Media Release – 30 May 2018

A large-scale predator project, the biggest of its kind in New Zealand, was launched in Taranaki today (Wednesday 30 May) supported by more than $11 million from the Government.

Taranaki aims to be the first predator-free region in the country under the project, called Taranaki Taku Tūranga – Our Place, Towards a Predator-Free Taranaki and is led by the Taranaki Regional Council.

It is the first large-scale project to receive funding from Predator Free 2050 Ltd, the company set up by the Government in 2016 to help New Zealand achieve its predator-fee 2050 goal. The $11.7 million of funding support over five years was announced today by Conservation Minister, Hon Eugenie Sage.










Towards a Predator-Free Taranaki will cost $47 million in the first five years with the ultimate aim of removing stoats, rats, and possums from all land types across the region – farmland, urban land, public parks, reserves and Mt Taranaki – by 2050. It is the first time this has been attempted in New Zealand, and the latest technology and trapping techniques will used, with lessons shared, helping New Zealand achieve its predator-free aspiration.

TRC Chairman David MacLeod says strong community support will be vital to succeed and he’s confident Taranaki people will get behind it.

“This is a massive opportunity for the region and for New Zealand. The support from Predator Free 2050 Ltd enables our region to protect and enhance native wildlife and plants, building on existing predator-control work, “he says.

Remote sensors, wireless nodes and a trapping app will be among IOT (Internet of Things) technology used to remove predators and prevent re-infestations. The high-tech equipment makes trapping more efficient, particularly in rural areas, and provides live trapping data – sending a smartphone alert to the user when a trap goes off. Data will also be collated about how, where and when predators are caught, helping the Council identify clusters and tweak the trapping network.

A virtual barrier, made up of natural barriers, traps and remote sensors, will prevent re-infestations and will be moved across the region as predators are removed from each area. The region will be divided into pizza-slice sections and different phases of work will be rolled out around the mountain, starting in the New Plymouth area, Oakura and the Kaitake Range.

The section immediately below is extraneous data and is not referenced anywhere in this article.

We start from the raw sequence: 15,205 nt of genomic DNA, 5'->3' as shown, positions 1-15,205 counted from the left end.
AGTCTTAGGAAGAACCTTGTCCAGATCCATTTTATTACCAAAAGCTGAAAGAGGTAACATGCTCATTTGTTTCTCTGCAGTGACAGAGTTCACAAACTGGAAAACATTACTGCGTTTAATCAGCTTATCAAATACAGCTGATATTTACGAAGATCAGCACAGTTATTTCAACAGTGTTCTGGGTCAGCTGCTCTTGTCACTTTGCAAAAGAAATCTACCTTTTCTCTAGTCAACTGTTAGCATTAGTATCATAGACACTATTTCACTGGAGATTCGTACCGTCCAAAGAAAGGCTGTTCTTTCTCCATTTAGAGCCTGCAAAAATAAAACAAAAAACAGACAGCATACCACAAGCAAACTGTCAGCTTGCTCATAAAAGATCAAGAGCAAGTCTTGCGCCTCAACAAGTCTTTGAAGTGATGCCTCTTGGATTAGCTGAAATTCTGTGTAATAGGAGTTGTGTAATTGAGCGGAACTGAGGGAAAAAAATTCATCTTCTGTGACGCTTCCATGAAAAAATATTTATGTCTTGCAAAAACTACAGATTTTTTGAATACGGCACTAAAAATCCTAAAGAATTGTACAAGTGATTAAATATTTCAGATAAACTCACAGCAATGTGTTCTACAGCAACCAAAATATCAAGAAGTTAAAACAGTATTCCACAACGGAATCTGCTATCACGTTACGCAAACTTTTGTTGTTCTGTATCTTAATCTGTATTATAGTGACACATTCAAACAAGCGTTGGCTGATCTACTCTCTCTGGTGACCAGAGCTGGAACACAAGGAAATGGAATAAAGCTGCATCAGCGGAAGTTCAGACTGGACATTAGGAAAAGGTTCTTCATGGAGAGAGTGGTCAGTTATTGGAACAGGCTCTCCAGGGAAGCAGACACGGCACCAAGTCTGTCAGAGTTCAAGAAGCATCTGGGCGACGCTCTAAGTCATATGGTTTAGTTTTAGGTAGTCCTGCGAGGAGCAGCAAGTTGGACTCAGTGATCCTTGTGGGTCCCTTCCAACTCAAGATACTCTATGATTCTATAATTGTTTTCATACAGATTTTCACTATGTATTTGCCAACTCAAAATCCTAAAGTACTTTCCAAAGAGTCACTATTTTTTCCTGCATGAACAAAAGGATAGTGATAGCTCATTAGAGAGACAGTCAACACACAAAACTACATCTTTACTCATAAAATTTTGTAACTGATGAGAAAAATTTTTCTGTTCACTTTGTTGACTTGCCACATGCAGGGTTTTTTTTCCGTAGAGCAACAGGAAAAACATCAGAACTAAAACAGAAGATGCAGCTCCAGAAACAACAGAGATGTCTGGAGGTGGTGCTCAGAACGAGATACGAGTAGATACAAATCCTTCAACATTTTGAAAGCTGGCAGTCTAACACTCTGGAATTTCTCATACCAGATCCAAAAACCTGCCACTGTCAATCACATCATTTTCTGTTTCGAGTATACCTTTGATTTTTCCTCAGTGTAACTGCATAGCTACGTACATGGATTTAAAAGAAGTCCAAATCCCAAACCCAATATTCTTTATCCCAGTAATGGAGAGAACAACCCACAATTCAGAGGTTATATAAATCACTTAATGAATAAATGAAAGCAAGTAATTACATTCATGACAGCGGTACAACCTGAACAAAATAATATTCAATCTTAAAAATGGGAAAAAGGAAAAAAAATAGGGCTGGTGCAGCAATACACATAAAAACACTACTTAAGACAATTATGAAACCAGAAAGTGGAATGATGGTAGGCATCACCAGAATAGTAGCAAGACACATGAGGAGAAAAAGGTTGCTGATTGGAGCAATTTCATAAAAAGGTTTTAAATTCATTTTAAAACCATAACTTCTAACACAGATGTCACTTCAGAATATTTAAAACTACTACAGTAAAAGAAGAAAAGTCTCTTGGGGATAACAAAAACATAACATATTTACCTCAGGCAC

“Taranaki has unique advantages that can make it the first region in the country to remove introduced predators – its relatively compact geography, its regional and national expertise in biodiversity and predator control, and strong community collaboration and enthusiasm at all levels,” Mr MacLeod says.











The project will link with successful predator work in Egmont National Park by Taranaki Mounga Project, which has already reduced predators to low levels and allowed the reintroduction of several species including the North Island robin (toutouwai) and blue duck (whio).

The project will also build on existing work in urban and rural areas, including the Council’s voluntary urban possum control programme in New Plymouth, and its rural Self-Help Possum Programme, one of the biggest programmes of its kind in the country which is keeping possum numbers at low levels.

Predator Free 2050 Ltd Chief Executive Ed Chignell is excited about the opportunities to advance the rest of the country’s predator work using lessons learnt from Towards a Predator-Free Taranaki.

“I’m thrilled to support Towards a Predator-Free Taranaki. This exciting project is uniting a community against predators, using traditional and new methods to remove possums, rats and stoats from the region. A project of this size and covering all land types has never been attempted before and the lessons learnt will be shared with the country, advancing New Zealand’s predator-free 2050 goal,” Mr Chignell says.

“The Taranaki Regional Council is a leader in biosecurity and biodiversity and I’m convinced the people behind this project have the experience and expertise to succeed and contribute to New Zealand’s predator-free aspirations.”

Towards a Predator-Free Taranaki will rely on collaboration between TRC, the region’s three district councils, residents, Taranaki Mounga Project and the region’s biodiversity coalition, Wild for Taranaki.

“This project is taking Taranaki forward and its success is in the hands of the people of the region. We’ll be reaching out to schools, community groups, farmers and residents in different areas in the coming months as we enter new phases of the project,” Mr MacLeod says.

For more information on how to get involved please visit Taranaki Regional Council’s website.



National Geographic – May/June 2018 Issue

They may appear common around carparks, but the latest issue of New Zealand Geographic finds kea numbers are falling dramatically and asks what we can do about it.

Read the full article click cover below:


Radio NZ – 7 May 2018

Sir Rob Fenwick talks to Jesse Mulligan about how the predator free movement fits together and how it might go faster. Listen to the interview here.

Volunteers hard at work [Photo Credit: Department of Conservation]


YouTube – 4 April 2018